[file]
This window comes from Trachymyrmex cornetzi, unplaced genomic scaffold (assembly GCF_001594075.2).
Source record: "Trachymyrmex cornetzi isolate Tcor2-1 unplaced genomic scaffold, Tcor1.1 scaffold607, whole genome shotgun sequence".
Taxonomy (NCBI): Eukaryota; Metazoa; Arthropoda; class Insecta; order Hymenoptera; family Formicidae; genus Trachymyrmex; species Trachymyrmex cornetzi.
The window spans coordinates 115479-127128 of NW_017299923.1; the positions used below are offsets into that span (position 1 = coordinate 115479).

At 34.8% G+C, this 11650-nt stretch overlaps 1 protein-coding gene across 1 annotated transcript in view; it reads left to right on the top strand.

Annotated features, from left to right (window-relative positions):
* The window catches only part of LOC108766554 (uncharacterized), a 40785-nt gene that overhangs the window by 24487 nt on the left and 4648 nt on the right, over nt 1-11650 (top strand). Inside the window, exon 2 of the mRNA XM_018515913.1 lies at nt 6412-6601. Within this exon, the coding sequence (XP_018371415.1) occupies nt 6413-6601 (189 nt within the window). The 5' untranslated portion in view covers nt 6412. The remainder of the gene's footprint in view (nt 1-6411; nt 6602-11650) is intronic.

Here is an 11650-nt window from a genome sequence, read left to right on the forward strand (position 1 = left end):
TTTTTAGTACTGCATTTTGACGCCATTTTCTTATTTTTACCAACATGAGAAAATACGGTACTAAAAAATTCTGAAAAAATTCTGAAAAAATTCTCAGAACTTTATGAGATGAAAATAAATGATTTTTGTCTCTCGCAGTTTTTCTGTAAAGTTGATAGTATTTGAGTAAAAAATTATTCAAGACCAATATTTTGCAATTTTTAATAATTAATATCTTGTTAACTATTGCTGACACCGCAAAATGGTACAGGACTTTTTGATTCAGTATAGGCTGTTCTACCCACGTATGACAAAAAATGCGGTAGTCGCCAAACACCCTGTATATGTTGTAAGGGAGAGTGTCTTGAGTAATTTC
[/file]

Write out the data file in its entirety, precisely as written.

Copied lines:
This window comes from Trachymyrmex cornetzi, unplaced genomic scaffold (assembly GCF_001594075.2).
Source record: "Trachymyrmex cornetzi isolate Tcor2-1 unplaced genomic scaffold, Tcor1.1 scaffold607, whole genome shotgun sequence".
Taxonomy (NCBI): Eukaryota; Metazoa; Arthropoda; class Insecta; order Hymenoptera; family Formicidae; genus Trachymyrmex; species Trachymyrmex cornetzi.
The window spans coordinates 115479-127128 of NW_017299923.1; the positions used below are offsets into that span (position 1 = coordinate 115479).

At 34.8% G+C, this 11650-nt stretch overlaps 1 protein-coding gene across 1 annotated transcript in view; it reads left to right on the top strand.

Annotated features, from left to right (window-relative positions):
* The window catches only part of LOC108766554 (uncharacterized), a 40785-nt gene that overhangs the window by 24487 nt on the left and 4648 nt on the right, over nt 1-11650 (top strand). Inside the window, exon 2 of the mRNA XM_018515913.1 lies at nt 6412-6601. Within this exon, the coding sequence (XP_018371415.1) occupies nt 6413-6601 (189 nt within the window). The 5' untranslated portion in view covers nt 6412. The remainder of the gene's footprint in view (nt 1-6411; nt 6602-11650) is intronic.

Here is an 11650-nt window from a genome sequence, read left to right on the forward strand (position 1 = left end):
TTTTTAGTACTGCATTTTGACGCCATTTTCTTATTTTTACCAACATGAGAAAATACGGTACTAAAAAATTCTGAAAAAATTCTGAAAAAATTCTCAGAACTTTATGAGATGAAAATAAATGATTTTTGTCTCTCGCAGTTTTTCTGTAAAGTTGATAGTATTTGAGTAAAAAATTATTCAAGACCAATATTTTGCAATTTTTAATAATTAATATCTTGTTAACTATTGCTGACACCGCAAAATGGTACAGGACTTTTTGATTCAGTATAGGCTGTTCTACCCACGTATGACAAAAAATGCGGTAGTCGCCAAACACCCTGTATATGTTGTAAGGGAGAGTGTCTTGAGTAATTTC